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Animal Testing: Who is the real beast? - Animal experimentation is a process involving the immoral and unethical treatment of animals in order to test the toxicity of a new product prior to its public release. The online biology dictionary describes it in the following manner: ‘’ Animal experimentation is the use of animals in experiments and development projects usually to determine toxicity, dosing and efficacy of test drugs before proceeding to human clinical trials.’’ (Biology Online/Dictionary/Animal testing) Throughout history, animal experimentation has played a captious role in leading to advanced medical discoveries and human benefit....   [tags: Animal Rights] 1131 words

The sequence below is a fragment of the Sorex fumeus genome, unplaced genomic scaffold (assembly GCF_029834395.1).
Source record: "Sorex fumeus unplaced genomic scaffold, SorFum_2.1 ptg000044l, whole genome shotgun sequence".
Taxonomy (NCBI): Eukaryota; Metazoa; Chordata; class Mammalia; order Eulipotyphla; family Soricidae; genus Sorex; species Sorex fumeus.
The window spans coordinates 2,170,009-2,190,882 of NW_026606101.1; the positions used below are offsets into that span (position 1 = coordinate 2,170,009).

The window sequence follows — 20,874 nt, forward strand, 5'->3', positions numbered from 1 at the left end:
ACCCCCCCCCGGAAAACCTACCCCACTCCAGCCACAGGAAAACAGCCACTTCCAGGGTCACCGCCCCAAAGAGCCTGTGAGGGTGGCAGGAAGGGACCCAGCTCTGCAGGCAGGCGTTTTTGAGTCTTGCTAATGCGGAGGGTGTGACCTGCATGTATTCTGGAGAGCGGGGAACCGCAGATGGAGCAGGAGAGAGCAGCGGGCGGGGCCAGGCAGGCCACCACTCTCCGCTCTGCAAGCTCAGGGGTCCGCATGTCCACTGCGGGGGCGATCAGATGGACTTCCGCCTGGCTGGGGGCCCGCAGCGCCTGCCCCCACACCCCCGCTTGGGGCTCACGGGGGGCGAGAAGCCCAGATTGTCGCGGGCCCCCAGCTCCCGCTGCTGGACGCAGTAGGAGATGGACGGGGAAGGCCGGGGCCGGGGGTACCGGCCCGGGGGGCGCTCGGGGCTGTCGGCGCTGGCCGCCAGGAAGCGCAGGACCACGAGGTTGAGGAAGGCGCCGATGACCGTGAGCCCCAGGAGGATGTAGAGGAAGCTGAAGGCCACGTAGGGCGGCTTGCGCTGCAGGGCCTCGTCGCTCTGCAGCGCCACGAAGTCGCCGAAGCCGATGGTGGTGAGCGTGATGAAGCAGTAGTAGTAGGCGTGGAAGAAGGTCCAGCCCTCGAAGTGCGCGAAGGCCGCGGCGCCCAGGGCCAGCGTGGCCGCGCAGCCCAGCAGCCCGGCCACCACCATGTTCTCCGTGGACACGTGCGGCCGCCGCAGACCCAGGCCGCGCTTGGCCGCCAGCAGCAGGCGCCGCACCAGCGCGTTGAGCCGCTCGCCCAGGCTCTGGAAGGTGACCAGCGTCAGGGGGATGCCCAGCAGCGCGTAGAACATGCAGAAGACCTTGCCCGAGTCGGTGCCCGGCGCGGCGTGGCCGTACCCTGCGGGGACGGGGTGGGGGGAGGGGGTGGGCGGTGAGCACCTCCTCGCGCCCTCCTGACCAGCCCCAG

(3.2 pages)
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Lab Research in Animal Testing - Animal testing in research labs is outdated due to advances in technology that do not require the use of animals. Furthermore, testing on animals is inhumane and barbaric due to the harsh treatments many animals suffer in research labs. Most animals suffer in small cages while they are injected with harmful substances, and their response is usually different from that of a human’s which can be misleading. There are safer alternatives that includes no harm to the animals, such as tube studies on human tissue, statistics and computer models....   [tags: animal abuse, animal rights, inhumane treatment]